Phantom Stranger #1-2 by Dan Didio, Brent Anderson, and Philip Tan
The Phantom Stranger is a powerful supernatural force paying penance for his past by obeying a voice that commands him “to perform reprehensible acts in the name of the greater good.” He’s trying to serve that penance while maintaining a life with his wife and kids but with enemies like Trigon, Pandora, Belial, and the Haunted Highwayman, he has to remain ever vigilant.
Good: I think this is Raven’s first appearance in the new DCU. She is run through the wringer before being tricked and captured by Trigon. I know Raven will pop up again fully trained, escape, and deeply disturbed – but she’ll still be the hero we will get to know again. I can’t wait to see more Raven.
Bad: The Phantom Stranger seems directionless. He just does what the voice tells him. He doesn’t seem to have any passion in his personal life or as The Phantom Stranger. It’s hard to get close to a character who projects indifference. Pandora’s part was hard to read too – no clue why the box is important to her and no reason to care about it. And I know there are a lot of die-hard Brent Anderson fans and the art seemed to match the mood of the book, but I don’t like it very much. I won’t be back for #3.
Talon #0-1 by Scott Snyder, James Tynion IV, and Guillem March
Calvin Rose was trained as a Talon and sent out into the world as the Court of Owl’s weapon. When he refuses to kill an innocent woman and her child, he has to stay on the run. But one of the Court of Owl’s Talons has caught up to him. So Calvin Rose is going to do the one thing he thought he’d never do – return to Gotham City. It seems like a safe bet since Batman has scattered the organization but he survives another Talon attack and ends up with an ally who wants to take the Court of Owls down as badly as he does.
Good: This is one of the best new character origins in the new DCU. After #0 I was interested but after #1 I was invested in this character. It helps that there is a tie to a recent Batman storyline that I enjoyed. In the DCU there are a lot of new bad guys for the heroes to fight but the Court of Owls has been a fearsome foe and there are a lot of people watching Calvin kill a previous Talon including a small child who wants to watch – who knows who that child became. The art and the writing were great also. I’ll be back for #2.
Bad: Nothing. A great start to a fascinating new character.
Sword of Sorcery featuring Amethyst #0-1 by Christy Marx, Tony Bedard, Aaron Lopresti, and Jesus Saiz
Amy Winston is an outcast in school because she and her mother move from town to town in a trailer while training her to handle a sword. But all of the training comes in handy because on Amy’s 17th birthday, her mother takes her home to Gemworld. Not only did Amy never know Genworld existed, she didn’t know she had an Aunt who wants both of them dead, and she didn’t know she was a Princess.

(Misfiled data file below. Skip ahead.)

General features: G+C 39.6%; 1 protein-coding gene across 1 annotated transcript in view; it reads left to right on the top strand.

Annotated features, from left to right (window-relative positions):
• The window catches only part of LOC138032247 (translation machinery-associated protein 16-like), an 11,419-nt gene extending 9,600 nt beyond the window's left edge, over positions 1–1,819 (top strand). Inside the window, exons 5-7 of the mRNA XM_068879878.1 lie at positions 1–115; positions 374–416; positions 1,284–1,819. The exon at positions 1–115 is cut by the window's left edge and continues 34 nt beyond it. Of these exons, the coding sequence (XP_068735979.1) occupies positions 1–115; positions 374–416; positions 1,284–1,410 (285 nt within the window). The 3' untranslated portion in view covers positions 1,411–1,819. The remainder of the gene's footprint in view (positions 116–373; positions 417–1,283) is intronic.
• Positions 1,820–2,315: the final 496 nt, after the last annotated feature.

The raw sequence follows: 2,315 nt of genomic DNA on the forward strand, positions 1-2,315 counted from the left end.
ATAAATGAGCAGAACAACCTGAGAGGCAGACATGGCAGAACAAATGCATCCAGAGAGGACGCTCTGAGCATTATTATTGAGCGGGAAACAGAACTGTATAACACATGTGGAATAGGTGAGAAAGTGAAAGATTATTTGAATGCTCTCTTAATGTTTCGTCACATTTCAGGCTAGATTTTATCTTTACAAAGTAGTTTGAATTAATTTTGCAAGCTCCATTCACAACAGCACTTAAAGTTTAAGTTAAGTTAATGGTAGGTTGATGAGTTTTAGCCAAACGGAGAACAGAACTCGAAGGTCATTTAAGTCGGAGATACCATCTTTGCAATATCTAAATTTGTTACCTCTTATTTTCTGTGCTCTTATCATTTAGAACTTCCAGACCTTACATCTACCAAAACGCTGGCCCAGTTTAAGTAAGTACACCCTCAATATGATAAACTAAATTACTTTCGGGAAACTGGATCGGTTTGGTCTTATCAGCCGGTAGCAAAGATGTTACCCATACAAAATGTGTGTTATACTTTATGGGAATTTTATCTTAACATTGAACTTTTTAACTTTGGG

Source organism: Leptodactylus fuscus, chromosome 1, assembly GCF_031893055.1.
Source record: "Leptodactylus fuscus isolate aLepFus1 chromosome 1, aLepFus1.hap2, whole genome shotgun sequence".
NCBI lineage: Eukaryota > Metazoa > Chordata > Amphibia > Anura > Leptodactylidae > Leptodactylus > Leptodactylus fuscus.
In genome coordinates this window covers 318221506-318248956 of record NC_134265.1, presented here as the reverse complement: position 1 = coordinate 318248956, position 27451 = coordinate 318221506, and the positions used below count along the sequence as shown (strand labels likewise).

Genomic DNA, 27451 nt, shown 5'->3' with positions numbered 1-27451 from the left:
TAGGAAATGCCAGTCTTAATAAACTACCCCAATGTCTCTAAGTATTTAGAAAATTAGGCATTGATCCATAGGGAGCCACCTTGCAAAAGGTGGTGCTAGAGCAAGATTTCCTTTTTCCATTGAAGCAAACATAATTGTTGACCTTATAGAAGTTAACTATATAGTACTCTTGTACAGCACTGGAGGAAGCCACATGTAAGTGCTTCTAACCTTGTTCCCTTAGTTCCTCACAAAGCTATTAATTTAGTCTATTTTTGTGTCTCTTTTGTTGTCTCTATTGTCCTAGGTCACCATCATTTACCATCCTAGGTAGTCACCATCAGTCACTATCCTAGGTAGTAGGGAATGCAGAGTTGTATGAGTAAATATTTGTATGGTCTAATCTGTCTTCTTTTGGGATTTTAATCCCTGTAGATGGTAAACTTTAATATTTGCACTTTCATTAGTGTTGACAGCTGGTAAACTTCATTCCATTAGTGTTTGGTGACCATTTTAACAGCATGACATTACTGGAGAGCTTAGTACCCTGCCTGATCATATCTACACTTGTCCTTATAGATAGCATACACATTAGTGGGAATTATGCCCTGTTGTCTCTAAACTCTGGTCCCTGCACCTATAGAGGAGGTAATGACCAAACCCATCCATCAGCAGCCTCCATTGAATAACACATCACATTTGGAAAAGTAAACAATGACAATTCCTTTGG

Good: Amethyst (aka Amy) is a strongly written character. A strong mother/daughter book without the usual angst-ridden dialogue that comes from that kind of story. Amy follows without a lot of resistance and her mother leads without preaching. Lopresti’s artwork is gorgeous and perfect for the story. I’ll be back for #2.
Bad: The Beowolf story didn’t seem to set anything up and after two issues I’m still not real sure what’s going on or why the future is so messed up.
Team 7 #0-1 by Justin Jordan, Jesus Merino, Norm Rapmund, and Rob Hunter
Dinah Drake, Kurt Lance, Alex Fairchild, Amanda Waller, Dean Higgins, Slade Wilson, Cole Cash, James Bronson, and Summer Ramos are Team 7, a group put together for the purpose of trying to curb or control super-humans. The team is formed and on their first mission they break into a prison floating five thousand feet above the earth only to find the inhabitants being controlled by Eclipso. Will the team act like a team long enough to turn the odds?
Good: I loved the original WildStorm title because it teamed some of the most popular characters together and gave them a bond that carried over into the other titles. I’m a big fan of the new incarnation for a few reasons.
1) Dinah Drake, Kurt Lance, Alex Fairchild, Amanda Waller, Dean Higgins, Slade Wilson, Cole Cash, James Bronson, and Summer Ramos together. Some of the characters are new to the DCU and others have never been linked before. We get to meet Dinah and Kurt before the two are married and Dinah has to kill him. Alex Fairchild’s daughter, Caitlin, is a powerhouse member of The Ravagers.
2) The Grifter title felt a little lonely. Since being introduced it seemed like he was alone against the world. Now we find he had people he could probably call on for a favor. Now it will be interesting to see Grifter come across Black Canary for the first time post Team 7.
3) The new DCU’s history has been unclear and laying this layer down helps to not only introduce the new characters, gives the characters we already know an interesting back story, and it helps blend the WildStorm Universe into the DCU.
4) John Lynch formed the team and he’s behind something called the Majestic Project. Can this lead to the debut of the WildStorm Universe’s Majestic? I think it will (the foreshadowing is NOT subtle there).
5) It will be interesting to see if the new characters survive being on the team and what becomes of them in the present day DCU.
6) The writing and the art are really good and fit the title very well.
Bad: Some of the “putting the team together” scenes are kind of lame (I’m looking at you James Bronson) and not a lot of them show those members at their best.
I’ll definitely be back for #2.